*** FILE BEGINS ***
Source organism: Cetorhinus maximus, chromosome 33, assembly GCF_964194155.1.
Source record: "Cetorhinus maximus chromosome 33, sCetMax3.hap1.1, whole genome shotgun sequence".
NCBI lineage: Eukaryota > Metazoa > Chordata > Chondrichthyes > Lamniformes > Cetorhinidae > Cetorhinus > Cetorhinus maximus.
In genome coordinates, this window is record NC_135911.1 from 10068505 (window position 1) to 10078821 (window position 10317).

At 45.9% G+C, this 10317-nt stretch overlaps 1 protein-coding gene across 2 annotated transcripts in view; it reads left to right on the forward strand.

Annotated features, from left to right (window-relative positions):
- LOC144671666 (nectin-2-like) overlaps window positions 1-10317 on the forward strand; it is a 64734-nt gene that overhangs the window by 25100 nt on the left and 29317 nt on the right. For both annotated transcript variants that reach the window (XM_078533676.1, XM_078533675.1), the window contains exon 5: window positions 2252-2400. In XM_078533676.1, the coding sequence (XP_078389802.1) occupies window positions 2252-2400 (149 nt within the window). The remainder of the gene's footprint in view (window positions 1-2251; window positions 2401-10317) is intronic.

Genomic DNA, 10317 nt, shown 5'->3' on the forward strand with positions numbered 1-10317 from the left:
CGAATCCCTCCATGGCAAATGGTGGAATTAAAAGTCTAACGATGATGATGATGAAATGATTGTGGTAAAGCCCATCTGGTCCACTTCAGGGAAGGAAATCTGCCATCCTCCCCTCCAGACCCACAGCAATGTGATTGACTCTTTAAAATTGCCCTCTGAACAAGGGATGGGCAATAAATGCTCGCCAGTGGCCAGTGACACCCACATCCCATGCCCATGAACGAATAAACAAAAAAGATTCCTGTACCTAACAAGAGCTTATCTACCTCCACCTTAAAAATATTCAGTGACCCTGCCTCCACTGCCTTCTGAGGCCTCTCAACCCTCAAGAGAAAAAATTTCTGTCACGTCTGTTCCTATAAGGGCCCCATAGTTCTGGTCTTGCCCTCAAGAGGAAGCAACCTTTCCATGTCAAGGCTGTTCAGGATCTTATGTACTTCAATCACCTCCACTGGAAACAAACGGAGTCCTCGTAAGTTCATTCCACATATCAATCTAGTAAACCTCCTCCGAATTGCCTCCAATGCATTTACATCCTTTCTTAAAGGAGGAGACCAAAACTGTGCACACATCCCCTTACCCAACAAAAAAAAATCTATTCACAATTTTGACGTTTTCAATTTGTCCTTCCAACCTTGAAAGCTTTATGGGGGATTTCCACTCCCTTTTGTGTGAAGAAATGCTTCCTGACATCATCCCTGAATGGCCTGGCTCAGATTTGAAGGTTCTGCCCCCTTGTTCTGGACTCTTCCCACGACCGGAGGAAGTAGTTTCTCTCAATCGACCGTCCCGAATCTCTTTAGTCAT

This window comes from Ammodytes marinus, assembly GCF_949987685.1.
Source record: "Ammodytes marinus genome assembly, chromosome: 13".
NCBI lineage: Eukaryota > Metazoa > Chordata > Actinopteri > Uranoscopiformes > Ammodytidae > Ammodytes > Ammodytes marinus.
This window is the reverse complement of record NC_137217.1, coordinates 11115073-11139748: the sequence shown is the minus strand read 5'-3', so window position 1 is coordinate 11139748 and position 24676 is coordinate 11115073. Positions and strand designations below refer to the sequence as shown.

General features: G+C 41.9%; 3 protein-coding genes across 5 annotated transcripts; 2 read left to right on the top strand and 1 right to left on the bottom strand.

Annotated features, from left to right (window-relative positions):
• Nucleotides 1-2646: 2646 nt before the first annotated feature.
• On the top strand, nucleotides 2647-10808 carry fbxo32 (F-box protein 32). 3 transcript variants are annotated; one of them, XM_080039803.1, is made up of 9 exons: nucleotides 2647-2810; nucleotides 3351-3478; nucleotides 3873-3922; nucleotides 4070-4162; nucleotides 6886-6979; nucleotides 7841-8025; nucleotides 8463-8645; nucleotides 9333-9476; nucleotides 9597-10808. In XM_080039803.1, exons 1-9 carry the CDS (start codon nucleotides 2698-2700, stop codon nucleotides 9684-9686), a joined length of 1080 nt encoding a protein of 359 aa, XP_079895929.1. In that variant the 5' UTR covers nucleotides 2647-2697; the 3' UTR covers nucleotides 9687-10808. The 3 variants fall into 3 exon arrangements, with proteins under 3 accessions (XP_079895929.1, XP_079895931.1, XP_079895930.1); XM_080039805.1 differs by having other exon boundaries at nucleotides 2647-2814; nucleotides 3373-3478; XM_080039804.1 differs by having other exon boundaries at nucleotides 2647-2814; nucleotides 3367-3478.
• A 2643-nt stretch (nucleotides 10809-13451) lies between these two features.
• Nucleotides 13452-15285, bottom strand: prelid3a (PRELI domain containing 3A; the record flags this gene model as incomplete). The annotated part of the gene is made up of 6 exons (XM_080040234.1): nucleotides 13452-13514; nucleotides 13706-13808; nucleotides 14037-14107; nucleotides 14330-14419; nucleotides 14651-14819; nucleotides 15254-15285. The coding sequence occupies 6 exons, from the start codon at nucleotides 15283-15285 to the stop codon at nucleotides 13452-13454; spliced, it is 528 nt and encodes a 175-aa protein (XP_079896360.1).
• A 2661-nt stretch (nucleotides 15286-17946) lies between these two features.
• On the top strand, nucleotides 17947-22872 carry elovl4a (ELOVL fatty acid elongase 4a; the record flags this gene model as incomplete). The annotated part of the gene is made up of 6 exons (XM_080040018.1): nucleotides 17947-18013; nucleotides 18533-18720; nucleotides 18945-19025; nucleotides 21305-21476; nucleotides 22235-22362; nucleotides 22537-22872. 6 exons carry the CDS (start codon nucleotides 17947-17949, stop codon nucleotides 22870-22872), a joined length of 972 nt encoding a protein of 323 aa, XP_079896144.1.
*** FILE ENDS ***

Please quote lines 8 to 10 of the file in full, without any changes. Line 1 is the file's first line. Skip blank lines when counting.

Genomic DNA, 10317 nt, shown 5'->3' on the forward strand with positions numbered 1-10317 from the left:
CGAATCCCTCCATGGCAAATGGTGGAATTAAAAGTCTAACGATGATGATGATGAAATGATTGTGGTAAAGCCCATCTGGTCCACTTCAGGGAAGGAAATCTGCCATCCTCCCCTCCAGACCCACAGCAATGTGATTGACTCTTTAAAATTGCCCTCTGAACAAGGGATGGGCAATAAATGCTCGCCAGTGGCCAGTGACACCCACATCCCATGCCCATGAACGAATAAACAAAAAAGATTCCTGTACCTAACAAGAGCTTATCTACCTCCACCTTAAAAATATTCAGTGACCCTGCCTCCACTGCCTTCTGAGGCCTCTCAACCCTCAAGAGAAAAAATTTCTGTCACGTCTGTTCCTATAAGGGCCCCATAGTTCTGGTCTTGCCCTCAAGAGGAAGCAACCTTTCCATGTCAAGGCTGTTCAGGATCTTATGTACTTCAATCACCTCCACTGGAAACAAACGGAGTCCTCGTAAGTTCATTCCACATATCAATCTAGTAAACCTCCTCCGAATTGCCTCCAATGCATTTACATCCTTTCTTAAAGGAGGAGACCAAAACTGTGCACACATCCCCTTACCCAACAAAAAAAAATCTATTCACAATTTTGACGTTTTCAATTTGTCCTTCCAACCTTGAAAGCTTTATGGGGGATTTCCACTCCCTTTTGTGTGAAGAAATGCTTCCTGACATCATCCCTGAATGGCCTGGCTCAGATTTGAAGGTTCTGCCCCCTTGTTCTGGACTCTTCCCACGACCGGAGGAAGTAGTTTCTCTCAATCGACCGTCCCGAATCTCTTTAGTCAT

This window comes from Ammodytes marinus, assembly GCF_949987685.1.